If you're over 50, losing weight is not like it used to be. Everywhere you read, you're told to exercise to lose weight. But how much do you really need? Can you really transform your body and lose weight without living at the gym?
When paired with a healthy diet, exercise is a crucial part of a successful weight loss regimen. In fact, though diet is important, some experts believe that exercise is even more important when it comes to losing weight and warding off disease. The two main reasons are exercise speeds up your metabolism and, when you exercise, the perspiration you produce cleanses toxins from your body.
Why is releasing toxins important?
Toxins build up in the liver and digestive system. This leads to weight gain, hormone imbalances, and loss of energy. By releasing toxins through exercise, the positive effects of your workout continue long after you're done.
Second, your muscles continue to consume fat molecules (calories, fuel) well after you’ve stopped exercising. So how much should a person exercise each day? Health benefits can be achieved with 20 to 30 minutes of low-impact cardio exercise five times a week.
Michael Phelps the Olympic swimmer, would consume 12,000 calories a day during training. That’s 6 times more than our recommended daily intake which is about 1800 to 2000 calories. He torched nearly all fat content in his body from swimming literally miles a day. Exercising.
But this isn't about spending hours at the gym. You don't need to unless you are consuming an excessive amount of calories or eating foods that hang on to calories.
While some people exercise to lose weight, others simply want to improve their health and keep their joints flexible. Others want to get in peak condition for sports.
In short, the amount of daily exercise you need depends on what your goals are.
Exercising for weight loss
If you're exercising to lose weight, you might have to work up to 7 days a week.
An example of a good weight loss routine would be 30 minutes of moderate-intensity cardio, like speed-walking integrated with strength training.
Arthritis Walking Workout
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Should I Use Weights?
Use lighter weights and more reps to develop lean, toned muscles and maintain a slender look. Use higher weights and fewer reps to build bulkier muscles for a thicker look. Ladies, no need to worry about getting bulging muscles: you don’t have the amount of testosterone in your body to develop the large muscles you see in bodybuilding competitions.
Exercising for Health
Experts agree that just thirty minutes of low or medium-impact aerobics five times a week is all that is needed to reduce the risk of certain diseases and promote longevity.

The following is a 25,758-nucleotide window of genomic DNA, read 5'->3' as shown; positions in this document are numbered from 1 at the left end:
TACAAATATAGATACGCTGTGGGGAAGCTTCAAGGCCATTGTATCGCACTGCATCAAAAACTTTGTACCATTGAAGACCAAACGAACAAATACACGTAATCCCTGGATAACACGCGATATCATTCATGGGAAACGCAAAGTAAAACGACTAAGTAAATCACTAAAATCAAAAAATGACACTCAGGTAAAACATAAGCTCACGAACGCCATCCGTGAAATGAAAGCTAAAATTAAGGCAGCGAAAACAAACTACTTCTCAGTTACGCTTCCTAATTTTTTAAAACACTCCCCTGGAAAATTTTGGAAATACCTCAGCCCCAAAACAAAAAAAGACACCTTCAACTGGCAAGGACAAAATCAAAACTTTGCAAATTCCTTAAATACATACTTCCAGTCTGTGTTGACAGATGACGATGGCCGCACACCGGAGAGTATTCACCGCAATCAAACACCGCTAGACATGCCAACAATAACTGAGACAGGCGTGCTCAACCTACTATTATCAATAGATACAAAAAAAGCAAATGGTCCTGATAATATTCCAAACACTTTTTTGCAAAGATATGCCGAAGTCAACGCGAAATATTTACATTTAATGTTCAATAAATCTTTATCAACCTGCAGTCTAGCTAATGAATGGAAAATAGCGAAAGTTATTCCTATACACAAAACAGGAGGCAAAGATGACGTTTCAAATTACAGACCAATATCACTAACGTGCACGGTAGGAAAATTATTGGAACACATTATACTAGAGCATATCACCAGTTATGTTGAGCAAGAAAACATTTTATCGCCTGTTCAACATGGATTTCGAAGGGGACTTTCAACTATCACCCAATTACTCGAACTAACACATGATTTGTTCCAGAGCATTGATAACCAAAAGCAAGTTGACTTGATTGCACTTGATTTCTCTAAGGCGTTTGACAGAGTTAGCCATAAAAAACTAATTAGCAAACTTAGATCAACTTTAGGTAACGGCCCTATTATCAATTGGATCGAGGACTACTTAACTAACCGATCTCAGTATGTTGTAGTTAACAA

If you're new to exercise, it is important to start slow. Studies have shown that your body will benefit even if you have to break up the thirty minutes into smaller chunks throughout the day. Be sure to allow yourself time to achieve results. You didn’t fall into weakness and excess weight overnight so it won’t be overnight to get back to where you want to be.
The key is to get your heart rate up to a level that will strengthen your cardiovascular system. Again start slow and work your way up. It’s called exercise, not torture.
A good rate of maximum heart rate is 70% for beginners, 80% for moderate and 85% for advanced. As a general rule, you can determine your maximum heart rate by subtracting your age from 220.
For example, a 40-year-old would have a maximum heart rate of 180. They would get the most benefit from maintaining a heart rate of 90 – 126 BPM while exercising. Walking is great, but a stroll through the mall is not going to qualify.
Exception: If you’re on blood pressure medications, you need to check with your doctor what your target heart rate should be.
Exercising for Older Adults
It's important to stay active at any age. Older adults benefit greatly from regular exercise. Your muscles don’t know how old you are. They simply react to whatever forces are placed on them by getting stronger and more durable.
What Does That Mean for You?
Less risk for falls and fatal fractures
Pain relief because your muscles can support your joints
Live in your home instead of needing an expensive nursing home
Freedom from urinary incontinence (loss of bladder control is not a normal part of aging!)
Enjoyment of your day because you're able to do what you want with strong legs.
Decreased medical bills saving you more of your hard-earned money.
The US Department of Health and Human Services advises older adults to get 2.5 to 5 hours of moderate to vigorous exercise each week.
If health conditions make this difficult, you should get as much exercise as your doctor, or physical/occupational therapist advises.
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